has never apologized for anything in her life.  "I see," she
says, when her son points out how hard it is to have a civil
conversation with her. "Everything is my fault." Her son
replies: "No. Everything is someone else's fault; that's my
point."

Strout puts further uncontrollable obstacles in Olive's way—
and in the path of readers who want the heroine to act like,
well, a heroine.  She is overweight, and is always getting into
trouble with her clothing—spilling ice cream on her outfit or
getting runs in her stockings. Of course, even when these
clothes are in good shape, they are hardly flattering.  A
typical line:  "Olive felt big and baggy inside her long vest
that she had made from an old set of curtains."

Strout no doubt prides herself on the realism of her characters
and, to her credit, they are recognizable types from everyday
life.  After all, the streets of small towns are filled with more
Susan Boyle look-alikes than Kim Kardashian clones.  Yet
this dowdiness and irritability exacts a price:  readers may
struggle to make an emotional connection with Ms. Kitteridge
or, even worse, find her just as disagreeable as her neighbors
in Crosby, Maine believe her to be.  Or, if their deeper feelings
are engaged, they may well be pity or scorn.

Strout compensates for this with some inventive interludes,
her wry dialogue and an impressive skill at mixing dark humor
into her even darker plots.  One of the stories features a very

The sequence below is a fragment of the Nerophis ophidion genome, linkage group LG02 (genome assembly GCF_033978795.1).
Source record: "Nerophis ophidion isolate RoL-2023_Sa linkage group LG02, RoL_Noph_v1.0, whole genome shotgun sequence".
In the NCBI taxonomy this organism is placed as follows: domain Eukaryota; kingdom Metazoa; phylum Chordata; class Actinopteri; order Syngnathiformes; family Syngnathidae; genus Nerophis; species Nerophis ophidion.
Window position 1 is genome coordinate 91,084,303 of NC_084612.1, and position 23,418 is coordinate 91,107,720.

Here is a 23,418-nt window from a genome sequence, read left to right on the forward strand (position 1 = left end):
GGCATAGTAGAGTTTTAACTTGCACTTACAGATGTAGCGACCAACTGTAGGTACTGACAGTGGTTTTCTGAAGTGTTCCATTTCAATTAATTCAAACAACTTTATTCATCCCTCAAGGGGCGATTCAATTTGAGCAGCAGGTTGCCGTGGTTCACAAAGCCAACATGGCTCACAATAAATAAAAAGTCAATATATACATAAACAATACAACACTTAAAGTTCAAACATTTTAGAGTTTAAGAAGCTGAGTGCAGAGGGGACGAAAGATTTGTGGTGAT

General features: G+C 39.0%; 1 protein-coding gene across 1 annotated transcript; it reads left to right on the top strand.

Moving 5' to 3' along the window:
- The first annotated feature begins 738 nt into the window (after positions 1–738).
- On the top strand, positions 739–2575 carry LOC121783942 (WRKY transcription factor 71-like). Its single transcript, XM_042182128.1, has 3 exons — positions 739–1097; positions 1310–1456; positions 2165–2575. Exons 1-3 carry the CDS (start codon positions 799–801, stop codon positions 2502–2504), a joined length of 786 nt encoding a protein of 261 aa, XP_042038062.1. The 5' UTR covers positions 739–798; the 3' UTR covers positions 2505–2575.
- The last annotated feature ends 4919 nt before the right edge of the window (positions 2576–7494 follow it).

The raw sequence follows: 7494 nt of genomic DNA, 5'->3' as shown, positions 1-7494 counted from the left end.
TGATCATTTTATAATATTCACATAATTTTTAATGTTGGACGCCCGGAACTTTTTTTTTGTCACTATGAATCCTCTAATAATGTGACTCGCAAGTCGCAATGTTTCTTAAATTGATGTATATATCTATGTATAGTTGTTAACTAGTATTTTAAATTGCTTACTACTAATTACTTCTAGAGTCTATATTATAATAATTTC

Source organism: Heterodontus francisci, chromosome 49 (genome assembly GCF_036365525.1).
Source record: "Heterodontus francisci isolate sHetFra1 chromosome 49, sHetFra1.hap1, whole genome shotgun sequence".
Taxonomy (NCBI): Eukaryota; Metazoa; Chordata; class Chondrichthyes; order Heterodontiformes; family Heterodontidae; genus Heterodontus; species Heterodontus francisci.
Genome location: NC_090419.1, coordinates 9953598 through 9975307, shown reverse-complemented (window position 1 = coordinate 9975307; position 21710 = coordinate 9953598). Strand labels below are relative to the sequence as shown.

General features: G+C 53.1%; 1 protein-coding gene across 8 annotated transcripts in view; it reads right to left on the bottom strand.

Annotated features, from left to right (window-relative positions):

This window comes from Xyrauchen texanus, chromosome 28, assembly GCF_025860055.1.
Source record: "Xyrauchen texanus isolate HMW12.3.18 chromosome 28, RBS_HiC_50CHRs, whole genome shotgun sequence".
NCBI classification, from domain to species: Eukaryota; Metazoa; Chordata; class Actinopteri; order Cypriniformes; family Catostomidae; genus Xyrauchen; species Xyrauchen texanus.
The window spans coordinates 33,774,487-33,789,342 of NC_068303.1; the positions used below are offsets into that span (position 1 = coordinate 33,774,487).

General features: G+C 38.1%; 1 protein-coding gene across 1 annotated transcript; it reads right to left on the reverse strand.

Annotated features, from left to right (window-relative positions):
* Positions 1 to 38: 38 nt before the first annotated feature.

funny recurring joke, that some filmmaker  or sitcom
scriptwriter should borrow.  When Olive visits her son, she
finds that the tenant upstairs owns a trained parrot that
responds to every swear word with "Praise God" or "Jesus
is king." The gag is simple enough, but Strout extracts the
maximum amount of comedy from the concept.  

Yet this is mostly a serious book, sometimes bordering on
the somber—as is inevitable in a story that deals again and
again with death, illness, decline and suicide.  How, I
wondered while reading
Olive Kitteridge, could Strout bring
the many loose threads and unresolved conflicts to a suitable
and satisfying conclusion.  She pulls it off, in a final tale that is
the most compelling and engaging section of this variegated
book.   Yet even as I was moved by the unexpectedly uplifting
turn taken in the final pages, I was left puzzled by their
mismatch with the rest of the book.   I couldn't help wishing
that the author would start all over again, and find a different
way of reaching that same conclusion.  

Of course, there is no reason why an author can't take a
sourpuss of a character, and show off her shining side in
the last chapter.  But the reader is likely to feel manipulated.  
Just as a plot in which major complications come from
random, unpleasant events, all happening by chance, also
seems manipulative.  So even if I have no gripes about the
"pursuit of unhappiness” in American fiction, I will stick by
my insistence that the characters should bring their own
unhappiness upon themselves.  In this book, they rarely get
the opportunity.  
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Great Books Guide
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BY TED GIOIA